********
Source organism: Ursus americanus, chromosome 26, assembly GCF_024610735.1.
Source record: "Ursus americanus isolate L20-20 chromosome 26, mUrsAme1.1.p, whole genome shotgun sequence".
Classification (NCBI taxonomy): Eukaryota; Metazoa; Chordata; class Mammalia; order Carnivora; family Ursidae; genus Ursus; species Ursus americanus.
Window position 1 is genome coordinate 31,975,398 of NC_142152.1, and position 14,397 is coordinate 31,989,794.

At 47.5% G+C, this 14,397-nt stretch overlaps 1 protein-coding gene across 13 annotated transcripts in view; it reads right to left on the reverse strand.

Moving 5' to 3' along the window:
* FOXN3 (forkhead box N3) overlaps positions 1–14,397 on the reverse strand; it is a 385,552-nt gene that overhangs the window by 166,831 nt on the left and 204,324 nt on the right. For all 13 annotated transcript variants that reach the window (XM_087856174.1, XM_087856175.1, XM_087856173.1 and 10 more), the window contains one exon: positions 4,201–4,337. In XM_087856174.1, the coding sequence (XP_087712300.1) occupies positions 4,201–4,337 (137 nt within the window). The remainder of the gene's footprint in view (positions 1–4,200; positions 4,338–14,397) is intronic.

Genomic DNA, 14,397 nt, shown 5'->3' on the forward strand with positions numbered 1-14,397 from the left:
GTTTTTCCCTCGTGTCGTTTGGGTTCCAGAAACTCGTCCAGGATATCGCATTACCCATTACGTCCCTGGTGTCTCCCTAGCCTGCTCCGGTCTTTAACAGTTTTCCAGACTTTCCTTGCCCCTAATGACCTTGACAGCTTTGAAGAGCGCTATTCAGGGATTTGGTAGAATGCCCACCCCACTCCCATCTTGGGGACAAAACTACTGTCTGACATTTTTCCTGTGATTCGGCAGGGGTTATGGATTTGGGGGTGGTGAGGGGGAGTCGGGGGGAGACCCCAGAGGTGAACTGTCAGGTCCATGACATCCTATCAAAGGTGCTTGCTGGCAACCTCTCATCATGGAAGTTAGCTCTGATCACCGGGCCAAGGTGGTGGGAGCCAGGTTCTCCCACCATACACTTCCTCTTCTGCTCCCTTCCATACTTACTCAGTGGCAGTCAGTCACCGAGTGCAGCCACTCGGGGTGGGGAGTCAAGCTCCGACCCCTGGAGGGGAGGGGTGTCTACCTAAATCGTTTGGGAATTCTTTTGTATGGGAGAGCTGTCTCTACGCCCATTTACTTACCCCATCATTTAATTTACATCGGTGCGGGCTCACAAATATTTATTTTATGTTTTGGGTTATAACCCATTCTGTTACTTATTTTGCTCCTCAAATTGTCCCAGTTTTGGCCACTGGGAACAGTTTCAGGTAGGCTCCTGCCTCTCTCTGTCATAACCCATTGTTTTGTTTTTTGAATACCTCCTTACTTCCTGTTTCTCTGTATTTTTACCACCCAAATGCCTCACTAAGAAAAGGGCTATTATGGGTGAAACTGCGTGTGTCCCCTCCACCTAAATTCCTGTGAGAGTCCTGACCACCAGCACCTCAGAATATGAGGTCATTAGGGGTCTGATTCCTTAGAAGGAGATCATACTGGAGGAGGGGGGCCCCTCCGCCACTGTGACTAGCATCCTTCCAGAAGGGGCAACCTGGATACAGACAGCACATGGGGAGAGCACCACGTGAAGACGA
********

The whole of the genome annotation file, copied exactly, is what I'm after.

Source organism: Ursus americanus, chromosome 26, assembly GCF_024610735.1.
Source record: "Ursus americanus isolate L20-20 chromosome 26, mUrsAme1.1.p, whole genome shotgun sequence".
Classification (NCBI taxonomy): Eukaryota; Metazoa; Chordata; class Mammalia; order Carnivora; family Ursidae; genus Ursus; species Ursus americanus.
Window position 1 is genome coordinate 31,975,398 of NC_142152.1, and position 14,397 is coordinate 31,989,794.

At 47.5% G+C, this 14,397-nt stretch overlaps 1 protein-coding gene across 13 annotated transcripts in view; it reads right to left on the reverse strand.

Moving 5' to 3' along the window:
* FOXN3 (forkhead box N3) overlaps positions 1–14,397 on the reverse strand; it is a 385,552-nt gene that overhangs the window by 166,831 nt on the left and 204,324 nt on the right. For all 13 annotated transcript variants that reach the window (XM_087856174.1, XM_087856175.1, XM_087856173.1 and 10 more), the window contains one exon: positions 4,201–4,337. In XM_087856174.1, the coding sequence (XP_087712300.1) occupies positions 4,201–4,337 (137 nt within the window). The remainder of the gene's footprint in view (positions 1–4,200; positions 4,338–14,397) is intronic.

Genomic DNA, 14,397 nt, shown 5'->3' on the forward strand with positions numbered 1-14,397 from the left:
GTTTTTCCCTCGTGTCGTTTGGGTTCCAGAAACTCGTCCAGGATATCGCATTACCCATTACGTCCCTGGTGTCTCCCTAGCCTGCTCCGGTCTTTAACAGTTTTCCAGACTTTCCTTGCCCCTAATGACCTTGACAGCTTTGAAGAGCGCTATTCAGGGATTTGGTAGAATGCCCACCCCACTCCCATCTTGGGGACAAAACTACTGTCTGACATTTTTCCTGTGATTCGGCAGGGGTTATGGATTTGGGGGTGGTGAGGGGGAGTCGGGGGGAGACCCCAGAGGTGAACTGTCAGGTCCATGACATCCTATCAAAGGTGCTTGCTGGCAACCTCTCATCATGGAAGTTAGCTCTGATCACCGGGCCAAGGTGGTGGGAGCCAGGTTCTCCCACCATACACTTCCTCTTCTGCTCCCTTCCATACTTACTCAGTGGCAGTCAGTCACCGAGTGCAGCCACTCGGGGTGGGGAGTCAAGCTCCGACCCCTGGAGGGGAGGGGTGTCTACCTAAATCGTTTGGGAATTCTTTTGTATGGGAGAGCTGTCTCTACGCCCATTTACTTACCCCATCATTTAATTTACATCGGTGCGGGCTCACAAATATTTATTTTATGTTTTGGGTTATAACCCATTCTGTTACTTATTTTGCTCCTCAAATTGTCCCAGTTTTGGCCACTGGGAACAGTTTCAGGTAGGCTCCTGCCTCTCTCTGTCATAACCCATTGTTTTGTTTTTTGAATACCTCCTTACTTCCTGTTTCTCTGTATTTTTACCACCCAAATGCCTCACTAAGAAAAGGGCTATTATGGGTGAAACTGCGTGTGTCCCCTCCACCTAAATTCCTGTGAGAGTCCTGACCACCAGCACCTCAGAATATGAGGTCATTAGGGGTCTGATTCCTTAGAAGGAGATCATACTGGAGGAGGGGGGCCCCTCCGCCACTGTGACTAGCATCCTTCCAGAAGGGGCAACCTGGATACAGACAGCACATGGGGAGAGCACCACGTGAAGACGA